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AMKE sunset release by Ryan Brady

Executive Director: Greg Kaltenecker, M.S.

Greg and daughter Ayla with a Sharp-shinned Hawk Greg Kaltenecker received his BS in Biology in 1989 and his MS in Raptor Biology in 1997, both from Boise State University. He co-founded the Intermountain Bird Observatory in 1993 with his major professor, Dr. Marc Bechard. IBO was created when Kaltenecker and colleagues discovered that the Boise Ridge is a significant raptor migration concentration point. They decided that a long-term study of bird migration was in order, and created a unique research program intimately connected to Boise State University to accomplish this goal.

One of Greg’s objectives was to provide an exciting and real-life research and training opportunity for Boise State students while conducting long-term research and community outreach. Greg’s research passion is bird migration, and his lifelong pursuit is to educate the public about birds, science, and conservation. He believes that a strong public community presence is critical to being an effective scientist and the easiest way to accomplish conservation is through active public engagement. The most rewarding part of his life is sharing his passion with the local public, and introducing children to birds, nature, and the outdoors. In his spare time, Greg can be found enjoying the public lands of Idaho while fishing, hunting, and hiking. His thoughts and efforts focus on his family including wife Deniz and two daughters Ayla and Alara. He daydreams often of his favorite outdoor pursuit: saltwater fly fishing, and Greg and family vacation to the salt as much as possible to chase this passion.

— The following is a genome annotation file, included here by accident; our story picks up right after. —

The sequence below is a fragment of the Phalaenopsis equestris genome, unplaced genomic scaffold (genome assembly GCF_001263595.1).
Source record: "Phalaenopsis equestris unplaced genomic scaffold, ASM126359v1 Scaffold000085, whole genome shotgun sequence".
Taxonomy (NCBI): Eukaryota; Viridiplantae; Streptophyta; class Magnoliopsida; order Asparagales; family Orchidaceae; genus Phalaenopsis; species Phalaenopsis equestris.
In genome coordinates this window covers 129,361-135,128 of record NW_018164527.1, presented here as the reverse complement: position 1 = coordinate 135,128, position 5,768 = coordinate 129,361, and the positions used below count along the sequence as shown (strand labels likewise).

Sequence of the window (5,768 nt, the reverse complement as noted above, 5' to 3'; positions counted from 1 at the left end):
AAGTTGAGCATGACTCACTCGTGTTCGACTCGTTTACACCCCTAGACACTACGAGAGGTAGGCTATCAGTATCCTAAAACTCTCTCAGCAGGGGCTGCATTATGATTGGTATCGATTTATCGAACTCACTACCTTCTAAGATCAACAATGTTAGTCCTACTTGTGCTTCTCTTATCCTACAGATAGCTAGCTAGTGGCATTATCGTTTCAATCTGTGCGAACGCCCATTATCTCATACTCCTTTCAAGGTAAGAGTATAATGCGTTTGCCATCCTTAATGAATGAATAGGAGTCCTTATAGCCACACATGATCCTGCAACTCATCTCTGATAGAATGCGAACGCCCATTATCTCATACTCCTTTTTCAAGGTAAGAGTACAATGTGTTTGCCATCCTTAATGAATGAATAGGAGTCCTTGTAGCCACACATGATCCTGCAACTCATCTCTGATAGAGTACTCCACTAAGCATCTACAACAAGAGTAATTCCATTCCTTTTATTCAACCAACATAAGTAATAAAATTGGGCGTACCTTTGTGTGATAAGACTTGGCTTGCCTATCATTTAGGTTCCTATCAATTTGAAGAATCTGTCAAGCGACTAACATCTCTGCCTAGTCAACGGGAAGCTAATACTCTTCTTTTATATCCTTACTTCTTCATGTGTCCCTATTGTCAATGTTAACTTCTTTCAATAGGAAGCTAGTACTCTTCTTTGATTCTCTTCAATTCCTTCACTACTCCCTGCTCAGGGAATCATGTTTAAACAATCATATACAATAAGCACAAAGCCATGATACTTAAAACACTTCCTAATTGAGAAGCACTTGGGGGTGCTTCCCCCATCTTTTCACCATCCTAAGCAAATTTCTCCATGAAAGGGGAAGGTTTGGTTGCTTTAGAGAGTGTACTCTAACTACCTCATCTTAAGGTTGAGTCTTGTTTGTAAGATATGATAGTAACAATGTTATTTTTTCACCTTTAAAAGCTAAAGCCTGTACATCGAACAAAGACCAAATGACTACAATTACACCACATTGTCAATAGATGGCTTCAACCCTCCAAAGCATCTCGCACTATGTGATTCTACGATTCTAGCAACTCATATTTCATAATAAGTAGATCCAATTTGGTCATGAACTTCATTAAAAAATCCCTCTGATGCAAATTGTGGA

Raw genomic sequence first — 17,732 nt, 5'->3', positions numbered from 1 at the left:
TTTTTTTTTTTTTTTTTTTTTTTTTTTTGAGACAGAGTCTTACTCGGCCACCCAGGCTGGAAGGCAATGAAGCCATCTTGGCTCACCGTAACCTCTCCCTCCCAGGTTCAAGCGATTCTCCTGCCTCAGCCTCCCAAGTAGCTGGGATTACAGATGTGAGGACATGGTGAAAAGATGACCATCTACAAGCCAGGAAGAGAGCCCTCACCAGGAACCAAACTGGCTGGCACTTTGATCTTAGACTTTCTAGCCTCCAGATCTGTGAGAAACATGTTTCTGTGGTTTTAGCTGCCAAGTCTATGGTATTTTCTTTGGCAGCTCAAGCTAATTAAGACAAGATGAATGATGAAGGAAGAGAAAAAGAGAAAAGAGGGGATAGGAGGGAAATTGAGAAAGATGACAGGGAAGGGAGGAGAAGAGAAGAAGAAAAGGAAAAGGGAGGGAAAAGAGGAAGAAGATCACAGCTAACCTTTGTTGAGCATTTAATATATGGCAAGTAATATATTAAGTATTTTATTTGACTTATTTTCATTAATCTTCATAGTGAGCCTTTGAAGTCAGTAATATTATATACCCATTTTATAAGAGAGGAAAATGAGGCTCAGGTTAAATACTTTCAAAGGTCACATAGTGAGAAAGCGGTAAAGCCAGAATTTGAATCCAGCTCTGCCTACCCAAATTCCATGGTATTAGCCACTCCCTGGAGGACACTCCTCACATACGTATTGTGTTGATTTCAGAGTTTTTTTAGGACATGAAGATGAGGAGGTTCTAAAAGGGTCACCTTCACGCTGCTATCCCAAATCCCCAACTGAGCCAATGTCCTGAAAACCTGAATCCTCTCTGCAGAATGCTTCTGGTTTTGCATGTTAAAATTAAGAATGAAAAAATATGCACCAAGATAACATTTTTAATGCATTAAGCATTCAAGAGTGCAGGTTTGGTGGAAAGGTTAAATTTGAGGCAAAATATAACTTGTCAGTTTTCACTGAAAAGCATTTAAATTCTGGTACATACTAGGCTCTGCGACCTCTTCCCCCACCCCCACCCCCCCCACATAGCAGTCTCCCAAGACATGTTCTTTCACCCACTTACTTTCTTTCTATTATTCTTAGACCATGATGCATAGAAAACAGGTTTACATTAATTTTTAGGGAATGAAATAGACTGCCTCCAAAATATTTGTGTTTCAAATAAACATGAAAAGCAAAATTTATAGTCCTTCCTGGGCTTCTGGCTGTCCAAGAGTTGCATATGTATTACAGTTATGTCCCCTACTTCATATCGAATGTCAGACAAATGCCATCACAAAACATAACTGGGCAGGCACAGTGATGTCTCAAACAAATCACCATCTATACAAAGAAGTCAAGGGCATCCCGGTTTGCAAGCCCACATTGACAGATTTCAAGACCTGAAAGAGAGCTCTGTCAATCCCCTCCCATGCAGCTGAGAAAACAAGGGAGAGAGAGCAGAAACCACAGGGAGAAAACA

Email: Office Phone: 208-426-4354

Research Director: Jay Carlisle, Ph.D.

Jay Carlisle holding birds